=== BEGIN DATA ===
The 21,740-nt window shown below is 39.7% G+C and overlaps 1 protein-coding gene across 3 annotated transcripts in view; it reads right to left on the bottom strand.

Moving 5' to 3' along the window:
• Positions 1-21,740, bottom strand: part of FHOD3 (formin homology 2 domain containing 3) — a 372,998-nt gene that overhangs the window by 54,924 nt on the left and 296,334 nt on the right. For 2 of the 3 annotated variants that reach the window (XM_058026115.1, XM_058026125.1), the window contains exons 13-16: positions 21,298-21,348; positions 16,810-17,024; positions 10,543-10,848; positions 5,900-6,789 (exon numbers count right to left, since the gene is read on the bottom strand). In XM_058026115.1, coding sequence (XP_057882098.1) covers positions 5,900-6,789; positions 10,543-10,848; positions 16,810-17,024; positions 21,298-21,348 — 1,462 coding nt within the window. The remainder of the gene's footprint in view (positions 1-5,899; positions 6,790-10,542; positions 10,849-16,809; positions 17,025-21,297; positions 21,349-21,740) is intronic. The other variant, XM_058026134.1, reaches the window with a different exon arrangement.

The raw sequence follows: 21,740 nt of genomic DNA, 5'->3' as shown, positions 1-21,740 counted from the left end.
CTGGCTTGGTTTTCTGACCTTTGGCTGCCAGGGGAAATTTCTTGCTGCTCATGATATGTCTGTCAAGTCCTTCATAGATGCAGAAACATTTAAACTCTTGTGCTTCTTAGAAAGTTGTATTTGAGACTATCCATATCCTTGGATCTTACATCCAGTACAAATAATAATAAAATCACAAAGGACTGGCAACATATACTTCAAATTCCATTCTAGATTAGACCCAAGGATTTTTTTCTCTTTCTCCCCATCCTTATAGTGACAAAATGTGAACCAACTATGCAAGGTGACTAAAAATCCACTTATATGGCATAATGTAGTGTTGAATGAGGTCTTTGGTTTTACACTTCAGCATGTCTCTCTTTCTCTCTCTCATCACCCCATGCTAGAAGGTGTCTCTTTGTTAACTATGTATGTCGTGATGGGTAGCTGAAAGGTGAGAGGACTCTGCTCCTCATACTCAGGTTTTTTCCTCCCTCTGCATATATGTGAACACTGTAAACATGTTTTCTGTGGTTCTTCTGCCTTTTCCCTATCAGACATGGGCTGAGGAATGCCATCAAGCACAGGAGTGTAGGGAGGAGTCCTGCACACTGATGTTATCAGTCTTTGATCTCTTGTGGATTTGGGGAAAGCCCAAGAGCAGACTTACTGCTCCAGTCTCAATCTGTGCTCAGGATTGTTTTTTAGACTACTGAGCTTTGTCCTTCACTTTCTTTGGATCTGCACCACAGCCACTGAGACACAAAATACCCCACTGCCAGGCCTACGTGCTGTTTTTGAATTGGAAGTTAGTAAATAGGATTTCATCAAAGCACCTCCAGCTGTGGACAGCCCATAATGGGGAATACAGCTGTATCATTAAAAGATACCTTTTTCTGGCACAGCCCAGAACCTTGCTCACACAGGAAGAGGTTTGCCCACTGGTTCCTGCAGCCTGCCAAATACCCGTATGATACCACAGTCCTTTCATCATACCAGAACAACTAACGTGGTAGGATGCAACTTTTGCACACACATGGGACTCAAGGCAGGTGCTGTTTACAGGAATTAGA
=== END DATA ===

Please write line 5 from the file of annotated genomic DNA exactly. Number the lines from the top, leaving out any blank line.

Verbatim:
CTGGCTTGGTTTTCTGACCTTTGGCTGCCAGGGGAAATTTCTTGCTGCTCATGATATGTCTGTCAAGTCCTTCATAGATGCAGAAACATTTAAACTCTTGTGCTTCTTAGAAAGTTGTATTTGAGACTATCCATATCCTTGGATCTTACATCCAGTACAAATAATAATAAAATCACAAAGGACTGGCAACATATACTTCAAATTCCATTCTAGATTAGACCCAAGGATTTTTTTCTCTTTCTCCCCATCCTTATAGTGACAAAATGTGAACCAACTATGCAAGGTGACTAAAAATCCACTTATATGGCATAATGTAGTGTTGAATGAGGTCTTTGGTTTTACACTTCAGCATGTCTCTCTTTCTCTCTCTCATCACCCCATGCTAGAAGGTGTCTCTTTGTTAACTATGTATGTCGTGATGGGTAGCTGAAAGGTGAGAGGACTCTGCTCCTCATACTCAGGTTTTTTCCTCCCTCTGCATATATGTGAACACTGTAAACATGTTTTCTGTGGTTCTTCTGCCTTTTCCCTATCAGACATGGGCTGAGGAATGCCATCAAGCACAGGAGTGTAGGGAGGAGTCCTGCACACTGATGTTATCAGTCTTTGATCTCTTGTGGATTTGGGGAAAGCCCAAGAGCAGACTTACTGCTCCAGTCTCAATCTGTGCTCAGGATTGTTTTTTAGACTACTGAGCTTTGTCCTTCACTTTCTTTGGATCTGCACCACAGCCACTGAGACACAAAATACCCCACTGCCAGGCCTACGTGCTGTTTTTGAATTGGAAGTTAGTAAATAGGATTTCATCAAAGCACCTCCAGCTGTGGACAGCCCATAATGGGGAATACAGCTGTATCATTAAAAGATACCTTTTTCTGGCACAGCCCAGAACCTTGCTCACACAGGAAGAGGTTTGCCCACTGGTTCCTGCAGCCTGCCAAATACCCGTATGATACCACAGTCCTTTCATCATACCAGAACAACTAACGTGGTAGGATGCAACTTTTGCACACACATGGGACTCAAGGCAGGTGCTGTTTACAGGAATTAGA